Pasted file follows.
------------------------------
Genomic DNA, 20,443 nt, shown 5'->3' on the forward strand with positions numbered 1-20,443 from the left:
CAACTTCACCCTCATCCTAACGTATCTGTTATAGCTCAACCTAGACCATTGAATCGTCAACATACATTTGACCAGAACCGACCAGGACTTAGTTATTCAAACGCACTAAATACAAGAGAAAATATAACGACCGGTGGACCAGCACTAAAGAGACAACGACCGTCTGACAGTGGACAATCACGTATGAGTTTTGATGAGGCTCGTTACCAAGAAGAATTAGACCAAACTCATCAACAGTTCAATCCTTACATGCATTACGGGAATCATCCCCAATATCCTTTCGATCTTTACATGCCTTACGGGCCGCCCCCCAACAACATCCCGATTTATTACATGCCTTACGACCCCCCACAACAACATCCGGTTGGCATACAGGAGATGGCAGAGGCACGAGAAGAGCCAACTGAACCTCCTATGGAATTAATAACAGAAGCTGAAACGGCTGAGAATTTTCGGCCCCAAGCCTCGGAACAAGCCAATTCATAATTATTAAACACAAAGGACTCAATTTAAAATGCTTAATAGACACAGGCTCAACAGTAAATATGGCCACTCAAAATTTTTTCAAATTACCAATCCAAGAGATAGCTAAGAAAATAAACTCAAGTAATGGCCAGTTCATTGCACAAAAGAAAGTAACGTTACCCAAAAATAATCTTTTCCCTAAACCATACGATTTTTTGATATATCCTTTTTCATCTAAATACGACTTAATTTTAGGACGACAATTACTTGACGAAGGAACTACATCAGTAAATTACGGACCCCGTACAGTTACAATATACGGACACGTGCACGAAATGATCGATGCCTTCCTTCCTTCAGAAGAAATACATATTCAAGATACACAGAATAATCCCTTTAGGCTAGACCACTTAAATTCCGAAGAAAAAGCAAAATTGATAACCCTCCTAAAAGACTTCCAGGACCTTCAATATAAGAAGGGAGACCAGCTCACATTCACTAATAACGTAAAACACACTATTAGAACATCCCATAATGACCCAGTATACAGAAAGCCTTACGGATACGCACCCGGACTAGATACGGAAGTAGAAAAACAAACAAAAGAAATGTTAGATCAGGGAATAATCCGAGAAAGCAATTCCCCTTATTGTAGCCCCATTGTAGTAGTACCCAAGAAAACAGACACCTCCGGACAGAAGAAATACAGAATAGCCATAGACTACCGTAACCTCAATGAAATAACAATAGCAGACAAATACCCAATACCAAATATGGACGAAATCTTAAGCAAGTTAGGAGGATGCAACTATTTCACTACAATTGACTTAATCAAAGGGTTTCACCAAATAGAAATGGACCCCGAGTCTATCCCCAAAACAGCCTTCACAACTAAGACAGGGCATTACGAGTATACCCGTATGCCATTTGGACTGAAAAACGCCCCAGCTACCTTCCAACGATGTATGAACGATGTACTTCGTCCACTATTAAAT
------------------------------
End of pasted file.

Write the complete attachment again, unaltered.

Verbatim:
Genomic DNA, 20,443 nt, shown 5'->3' on the forward strand with positions numbered 1-20,443 from the left:
CAACTTCACCCTCATCCTAACGTATCTGTTATAGCTCAACCTAGACCATTGAATCGTCAACATACATTTGACCAGAACCGACCAGGACTTAGTTATTCAAACGCACTAAATACAAGAGAAAATATAACGACCGGTGGACCAGCACTAAAGAGACAACGACCGTCTGACAGTGGACAATCACGTATGAGTTTTGATGAGGCTCGTTACCAAGAAGAATTAGACCAAACTCATCAACAGTTCAATCCTTACATGCATTACGGGAATCATCCCCAATATCCTTTCGATCTTTACATGCCTTACGGGCCGCCCCCCAACAACATCCCGATTTATTACATGCCTTACGACCCCCCACAACAACATCCGGTTGGCATACAGGAGATGGCAGAGGCACGAGAAGAGCCAACTGAACCTCCTATGGAATTAATAACAGAAGCTGAAACGGCTGAGAATTTTCGGCCCCAAGCCTCGGAACAAGCCAATTCATAATTATTAAACACAAAGGACTCAATTTAAAATGCTTAATAGACACAGGCTCAACAGTAAATATGGCCACTCAAAATTTTTTCAAATTACCAATCCAAGAGATAGCTAAGAAAATAAACTCAAGTAATGGCCAGTTCATTGCACAAAAGAAAGTAACGTTACCCAAAAATAATCTTTTCCCTAAACCATACGATTTTTTGATATATCCTTTTTCATCTAAATACGACTTAATTTTAGGACGACAATTACTTGACGAAGGAACTACATCAGTAAATTACGGACCCCGTACAGTTACAATATACGGACACGTGCACGAAATGATCGATGCCTTCCTTCCTTCAGAAGAAATACATATTCAAGATACACAGAATAATCCCTTTAGGCTAGACCACTTAAATTCCGAAGAAAAAGCAAAATTGATAACCCTCCTAAAAGACTTCCAGGACCTTCAATATAAGAAGGGAGACCAGCTCACATTCACTAATAACGTAAAACACACTATTAGAACATCCCATAATGACCCAGTATACAGAAAGCCTTACGGATACGCACCCGGACTAGATACGGAAGTAGAAAAACAAACAAAAGAAATGTTAGATCAGGGAATAATCCGAGAAAGCAATTCCCCTTATTGTAGCCCCATTGTAGTAGTACCCAAGAAAACAGACACCTCCGGACAGAAGAAATACAGAATAGCCATAGACTACCGTAACCTCAATGAAATAACAATAGCAGACAAATACCCAATACCAAATATGGACGAAATCTTAAGCAAGTTAGGAGGATGCAACTATTTCACTACAATTGACTTAATCAAAGGGTTTCACCAAATAGAAATGGACCCCGAGTCTATCCCCAAAACAGCCTTCACAACTAAGACAGGGCATTACGAGTATACCCGTATGCCATTTGGACTGAAAAACGCCCCAGCTACCTTCCAACGATGTATGAACGATGTACTTCGTCCACTATTAAAT